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Sir TophamHatt

Stagecoach Lose EMT to Abellio / Disqualified from 3 Franchises

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On 12/04/2019 at 17:54, w124bob said:

I heard this Weds am straight from a Virgin WC manager, the WC pension fund is running a healthy surplus so guess who wants to get their hands on it. Virgin said no so Grayling  "you're out". I can't comment on other TOC's

Interesting - if the fund is in surplus (and that can change from to  year to year very easily) it suggests that it probably has been properly supported by the frnacjhisees although it would be interesting to see the numbers.   Alas for those in Whitehall grabbing money out of pension schemes is no longer as easy as it was and of course they can't take any more from non-state schemes than they manage to get through various current wangles and wheezes (most of which were thought up by Gordon Brown).

 

If such big number are being bandied about by DafT and Bob's report is correct I reckon somebody is going on about the reinsurance shortfalls rather than any scheme shortfalls.  As ever the numbers are meaningless unless they are qualified by explanation of what they refer to.

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One other aspect to take into account re pensions is the huge increase in NI contributions from 2017 with the forced reintroduction of SERPS(or what ever the modern equvilent is called). One of the reasons I retired early was this increase, drivers NI went up gy around £100 per month. Obviously company NI went up accordingly, but they are allowed to claw this back. The company I worked for took £47m from the pension pot in year1, all with the agreement of my former union . BR opted out of SERPS around the time I started (1978) ,under the new pension rules it would take around 10 years to see any benefit . So for those of us the wrong side of 55  there was little benefit( worse if you take into account lowered ability to AVC), and if you had broken service to jump company (post privatisation) or started post '97 you're T&C were more costly/restrictive for early retirement . I seriously believe there will be industrial action in the coming year, I don't regret early retirement.

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16 minutes ago, 4630 said:

Looks like things are starting to warm up for a legal challenge by Stagecoach;

 

https://www.railnews.co.uk/news/2019/04/15-stagecoach-demands-full-and-transparent.html?utm_source=dlvr.it&utm_medium=twitter

Maybe if there is a court case we will actually see some real numbers - which will at least indicate just what the pension fund shortfalls are, possibly.

17 hours ago, w124bob said:

One other aspect to take into account re pensions is the huge increase in NI contributions from 2017 with the forced reintroduction of SERPS(or what ever the modern equvilent is called). One of the reasons I retired early was this increase, drivers NI went up gy around £100 per month. Obviously company NI went up accordingly, but they are allowed to claw this back. The company I worked for took £47m from the pension pot in year1, all with the agreement of my former union . BR opted out of SERPS around the time I started (1978) ,under the new pension rules it would take around 10 years to see any benefit . So for those of us the wrong side of 55  there was little benefit( worse if you take into account lowered ability to AVC), and if you had broken service to jump company (post privatisation) or started post '97 you're T&C were more costly/restrictive for early retirement . I seriously believe there will be industrial action in the coming year, I don't regret early retirement.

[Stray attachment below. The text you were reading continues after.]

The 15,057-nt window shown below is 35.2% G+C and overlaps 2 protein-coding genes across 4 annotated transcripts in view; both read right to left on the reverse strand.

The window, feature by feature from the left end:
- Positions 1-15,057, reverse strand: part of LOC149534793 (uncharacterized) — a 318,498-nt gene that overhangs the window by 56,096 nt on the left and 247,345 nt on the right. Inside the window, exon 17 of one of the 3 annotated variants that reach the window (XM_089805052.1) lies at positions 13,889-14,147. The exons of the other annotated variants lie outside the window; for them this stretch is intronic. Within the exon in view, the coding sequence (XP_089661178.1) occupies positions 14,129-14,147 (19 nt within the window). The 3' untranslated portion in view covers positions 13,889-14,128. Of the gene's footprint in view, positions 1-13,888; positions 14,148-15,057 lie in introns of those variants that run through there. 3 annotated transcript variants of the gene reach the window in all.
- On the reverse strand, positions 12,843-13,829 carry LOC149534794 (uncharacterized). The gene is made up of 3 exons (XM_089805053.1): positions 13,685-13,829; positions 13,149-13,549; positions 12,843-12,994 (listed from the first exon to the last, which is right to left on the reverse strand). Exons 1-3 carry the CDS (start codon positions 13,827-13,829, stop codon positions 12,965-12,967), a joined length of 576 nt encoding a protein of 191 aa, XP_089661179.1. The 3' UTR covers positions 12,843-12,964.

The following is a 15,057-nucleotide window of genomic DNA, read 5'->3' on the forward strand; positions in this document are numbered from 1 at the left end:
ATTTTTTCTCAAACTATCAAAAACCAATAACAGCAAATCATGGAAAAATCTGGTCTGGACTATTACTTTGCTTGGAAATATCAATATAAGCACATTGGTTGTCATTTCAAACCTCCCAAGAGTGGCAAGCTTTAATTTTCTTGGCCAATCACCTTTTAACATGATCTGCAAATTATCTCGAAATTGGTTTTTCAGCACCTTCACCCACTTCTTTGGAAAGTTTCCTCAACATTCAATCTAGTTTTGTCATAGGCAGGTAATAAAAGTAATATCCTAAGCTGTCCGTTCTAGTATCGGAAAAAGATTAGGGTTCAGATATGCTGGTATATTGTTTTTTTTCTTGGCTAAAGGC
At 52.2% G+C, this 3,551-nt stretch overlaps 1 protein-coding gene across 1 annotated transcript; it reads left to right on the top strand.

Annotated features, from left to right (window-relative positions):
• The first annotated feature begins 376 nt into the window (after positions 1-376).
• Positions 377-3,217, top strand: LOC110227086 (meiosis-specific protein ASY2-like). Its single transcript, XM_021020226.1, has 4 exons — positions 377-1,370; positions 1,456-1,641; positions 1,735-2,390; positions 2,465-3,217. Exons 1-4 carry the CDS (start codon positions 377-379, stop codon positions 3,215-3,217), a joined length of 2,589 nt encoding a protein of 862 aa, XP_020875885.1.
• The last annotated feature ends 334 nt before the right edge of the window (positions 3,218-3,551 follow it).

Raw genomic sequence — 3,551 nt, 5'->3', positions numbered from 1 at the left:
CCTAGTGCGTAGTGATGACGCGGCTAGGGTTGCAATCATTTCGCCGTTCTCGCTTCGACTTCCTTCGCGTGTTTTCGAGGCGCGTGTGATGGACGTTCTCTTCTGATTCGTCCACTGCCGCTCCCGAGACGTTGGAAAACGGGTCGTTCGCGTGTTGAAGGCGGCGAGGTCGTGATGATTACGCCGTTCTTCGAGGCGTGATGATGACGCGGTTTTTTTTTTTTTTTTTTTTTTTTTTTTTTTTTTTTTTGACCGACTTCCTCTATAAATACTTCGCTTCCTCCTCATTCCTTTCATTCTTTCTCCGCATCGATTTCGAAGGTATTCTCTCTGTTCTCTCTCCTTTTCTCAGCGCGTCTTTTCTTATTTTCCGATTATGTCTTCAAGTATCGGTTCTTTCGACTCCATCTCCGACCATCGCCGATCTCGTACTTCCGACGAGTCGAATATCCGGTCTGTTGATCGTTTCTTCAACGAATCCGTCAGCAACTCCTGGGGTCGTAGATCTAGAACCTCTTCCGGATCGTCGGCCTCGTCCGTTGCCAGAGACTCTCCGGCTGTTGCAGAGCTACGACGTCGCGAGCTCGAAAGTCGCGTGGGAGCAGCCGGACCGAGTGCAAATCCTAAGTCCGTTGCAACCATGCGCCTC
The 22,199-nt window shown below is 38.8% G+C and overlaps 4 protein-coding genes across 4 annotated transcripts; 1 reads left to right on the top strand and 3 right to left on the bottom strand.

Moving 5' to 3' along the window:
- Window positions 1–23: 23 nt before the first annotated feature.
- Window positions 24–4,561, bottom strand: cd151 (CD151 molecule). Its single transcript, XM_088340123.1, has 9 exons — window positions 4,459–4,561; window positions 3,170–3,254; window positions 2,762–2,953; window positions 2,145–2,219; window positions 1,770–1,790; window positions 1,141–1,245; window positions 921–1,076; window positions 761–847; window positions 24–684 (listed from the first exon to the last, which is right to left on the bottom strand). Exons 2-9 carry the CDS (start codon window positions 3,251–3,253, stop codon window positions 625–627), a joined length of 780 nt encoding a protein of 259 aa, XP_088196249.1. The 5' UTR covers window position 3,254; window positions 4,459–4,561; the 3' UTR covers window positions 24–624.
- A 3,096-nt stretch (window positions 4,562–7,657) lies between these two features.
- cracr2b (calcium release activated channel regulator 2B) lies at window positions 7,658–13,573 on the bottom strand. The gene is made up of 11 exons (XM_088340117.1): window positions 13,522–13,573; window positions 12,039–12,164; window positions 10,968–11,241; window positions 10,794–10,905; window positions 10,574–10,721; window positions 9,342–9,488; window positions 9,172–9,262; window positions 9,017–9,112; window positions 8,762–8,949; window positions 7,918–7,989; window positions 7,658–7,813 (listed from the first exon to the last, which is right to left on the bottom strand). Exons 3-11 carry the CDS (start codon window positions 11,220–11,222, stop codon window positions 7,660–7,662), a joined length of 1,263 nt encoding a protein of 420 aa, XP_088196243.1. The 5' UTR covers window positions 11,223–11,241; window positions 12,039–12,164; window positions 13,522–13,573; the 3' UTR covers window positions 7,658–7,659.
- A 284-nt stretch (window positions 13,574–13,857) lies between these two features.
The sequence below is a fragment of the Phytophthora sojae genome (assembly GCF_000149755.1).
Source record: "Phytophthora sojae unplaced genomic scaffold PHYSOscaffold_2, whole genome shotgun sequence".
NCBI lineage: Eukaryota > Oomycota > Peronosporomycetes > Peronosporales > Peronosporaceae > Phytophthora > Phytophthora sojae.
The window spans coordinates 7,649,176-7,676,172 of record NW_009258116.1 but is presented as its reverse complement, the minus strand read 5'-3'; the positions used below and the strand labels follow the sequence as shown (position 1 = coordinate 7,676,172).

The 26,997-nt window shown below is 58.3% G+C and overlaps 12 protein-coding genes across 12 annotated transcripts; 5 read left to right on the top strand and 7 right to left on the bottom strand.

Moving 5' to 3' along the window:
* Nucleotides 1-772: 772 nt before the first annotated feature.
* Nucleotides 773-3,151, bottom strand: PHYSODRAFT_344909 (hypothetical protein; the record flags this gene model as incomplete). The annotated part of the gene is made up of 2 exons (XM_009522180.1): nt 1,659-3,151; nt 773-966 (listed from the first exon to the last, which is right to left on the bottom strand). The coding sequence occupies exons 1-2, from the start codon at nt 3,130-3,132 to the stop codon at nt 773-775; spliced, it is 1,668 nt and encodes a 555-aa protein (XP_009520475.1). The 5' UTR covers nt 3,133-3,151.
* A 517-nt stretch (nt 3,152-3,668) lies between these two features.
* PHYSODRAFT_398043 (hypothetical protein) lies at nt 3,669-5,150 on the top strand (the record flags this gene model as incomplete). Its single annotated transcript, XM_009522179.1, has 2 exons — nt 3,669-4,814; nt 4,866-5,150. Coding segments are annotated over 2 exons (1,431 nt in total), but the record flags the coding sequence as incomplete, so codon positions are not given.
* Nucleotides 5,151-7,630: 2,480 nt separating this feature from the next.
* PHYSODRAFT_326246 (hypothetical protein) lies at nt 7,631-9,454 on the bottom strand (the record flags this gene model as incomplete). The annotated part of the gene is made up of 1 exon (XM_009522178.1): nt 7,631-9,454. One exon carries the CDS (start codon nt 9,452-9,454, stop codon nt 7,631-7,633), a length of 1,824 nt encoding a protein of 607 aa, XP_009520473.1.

I think what the change actually meant was the end of SERPS and the end of contracting out.   If you were in a BR pension fund you were contracted out of SERPS and paid a smaller amount in National Insurance which was balanced by the fact that you were contributing to a recognised pension fund - on retirement your state pension would be less than if you had been contracted in but you will also get your railway pension.

 

With the end of contracting out (new state pension scheme) your NI would be bound to increase but over time - depending on your age when the revised state scheme started - your state pension would be larger than a contracted out state pension.  But you would be, in effect, paying twice although it would be for two pensions.   Thus depending on your age for some people, particularly in their 50s it would be a close balancing act to work out whether they would gain or not if they were an ble to work to state pensionable age.  The answer is inevitably going to be different depending on your personal circumstances in respect of age, length of service, and so on.  I would think (but don't know the numbers) that if you're over 55 it is almost inevitable that you will be paying extra for little or no gain (I might be wrong, it all depends on your actual age and retirement date).